At one point, even the most successful authors were completely obscure, unsure if they had what it takes to break into the literary scene. Whether a writer hones their craft from a young age or takes a leap of faith in middle age, there’s no right answer. The following mystery and thriller authors took very different paths to success, and found it at a variety of ages.
Donna Leon - 50 years old
Born and raised in New Jersey, Donna Leon is quite the jetsetter. She was a teacher in Iran and Italy, and wrote advertising copy for a time in New York City before her writing career took off in a most unexpected way. After witnessing a scene she thought belonged in a crime novel, Leon wrote her first book, a process which took her eight months. The draft languished in a drawer until a friend persuaded her to submit the novel to a writing contest, which she won. The book was Death at La Fenice (1992), the first in the Guido Brunetti series of crime novels that now numbers 29 installments and counting. Set in Venice, where Leon lived for many years, the series revolves around an Italian detective.
Death at La Fenice
A conductor succumbs to cyanide at the famed Venice opera house, in the first mystery in the New York Times–bestselling, award-winning series.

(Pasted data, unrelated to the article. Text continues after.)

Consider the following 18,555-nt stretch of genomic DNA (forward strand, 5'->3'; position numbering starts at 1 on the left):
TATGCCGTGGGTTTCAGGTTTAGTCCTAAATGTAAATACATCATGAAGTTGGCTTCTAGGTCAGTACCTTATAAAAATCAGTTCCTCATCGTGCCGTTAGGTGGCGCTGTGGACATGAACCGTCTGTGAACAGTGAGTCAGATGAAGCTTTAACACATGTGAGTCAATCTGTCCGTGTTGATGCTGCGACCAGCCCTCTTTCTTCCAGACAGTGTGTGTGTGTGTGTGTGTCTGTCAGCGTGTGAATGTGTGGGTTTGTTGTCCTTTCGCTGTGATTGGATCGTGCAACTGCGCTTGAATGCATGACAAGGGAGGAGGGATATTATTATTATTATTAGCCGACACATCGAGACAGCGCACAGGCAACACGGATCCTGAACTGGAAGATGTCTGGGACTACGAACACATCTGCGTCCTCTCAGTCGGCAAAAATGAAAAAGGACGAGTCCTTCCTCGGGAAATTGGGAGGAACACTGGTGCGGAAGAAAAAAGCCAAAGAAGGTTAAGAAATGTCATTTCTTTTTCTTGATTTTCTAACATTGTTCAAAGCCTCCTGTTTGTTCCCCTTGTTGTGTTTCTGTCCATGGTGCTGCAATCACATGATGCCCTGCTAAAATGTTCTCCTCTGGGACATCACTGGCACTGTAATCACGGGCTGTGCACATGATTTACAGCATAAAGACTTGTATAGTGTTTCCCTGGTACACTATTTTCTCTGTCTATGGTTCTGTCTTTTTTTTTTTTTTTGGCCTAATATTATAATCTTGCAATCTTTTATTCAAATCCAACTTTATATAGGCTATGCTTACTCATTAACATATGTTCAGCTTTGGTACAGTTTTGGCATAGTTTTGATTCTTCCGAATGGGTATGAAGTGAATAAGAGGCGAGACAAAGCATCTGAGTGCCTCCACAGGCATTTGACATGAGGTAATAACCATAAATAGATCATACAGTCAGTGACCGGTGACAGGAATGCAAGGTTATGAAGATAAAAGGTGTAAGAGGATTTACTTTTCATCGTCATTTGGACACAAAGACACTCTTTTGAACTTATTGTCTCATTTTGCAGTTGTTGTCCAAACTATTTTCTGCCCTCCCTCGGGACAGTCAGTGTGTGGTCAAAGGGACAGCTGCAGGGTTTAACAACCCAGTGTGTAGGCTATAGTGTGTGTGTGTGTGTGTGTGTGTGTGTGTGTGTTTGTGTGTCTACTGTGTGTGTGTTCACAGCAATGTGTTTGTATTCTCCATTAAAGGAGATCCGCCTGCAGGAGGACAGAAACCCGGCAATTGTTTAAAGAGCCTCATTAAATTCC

Michael Crichton - 24 years old
Michael Crichton was a student at Harvard Medical School when he somehow found the time to write his first thriller. Published under the pseudonym John Lange, Odds On is a so-called potboiler that Crichton wrote to pay the bills. The book was released by New American Library in 1966, when Crichton was just 24 years old. It revolves around three American men who are planning to rob a Spanish resort, but find their scheme challenged by the women they’ve been courting to blend in with the other guests.
Crichton went on to finish medical school and earn his MD, but he never obtained a license to practice, having realized by that time that writing was his true passion. The Andromeda Strain (1969), a techno-thriller, established him as a bestselling author. Crichton would write many more popular novels and screenplays, and is perhaps best known for Jurassic Park, which was the source material for the 1993 film of the same name by Steven Spielberg, as well as the resulting sequels.
The blockbuster author of Jurassic Park “provides plenty of misdirection to keep you on your toes” in his very first novel (Publishers Weekly).
Margaret Truman - 56 years old
The daughter of 33rd president Harry Truman, Margaret Truman was a socialite who held a variety of jobs in different fields. She worked as a soprano singer before becoming a journalist and radio personality, and eventually turned to writing. Truman began publishing nonfiction as early as the 1950s, but her career as a fiction writer didn’t begin until 1980, when she was 56 years old. Her first book, Murder in the White House, kicked off the Capital Crimes series of political thrillers set in Washington, D.C., a city she knew like the back of her hand thanks to her famous father.
Murder in the White House
New York Times Bestseller: The murder of the secretary of state in the executive mansion sparks a mystery with “a superb denouement” (Time).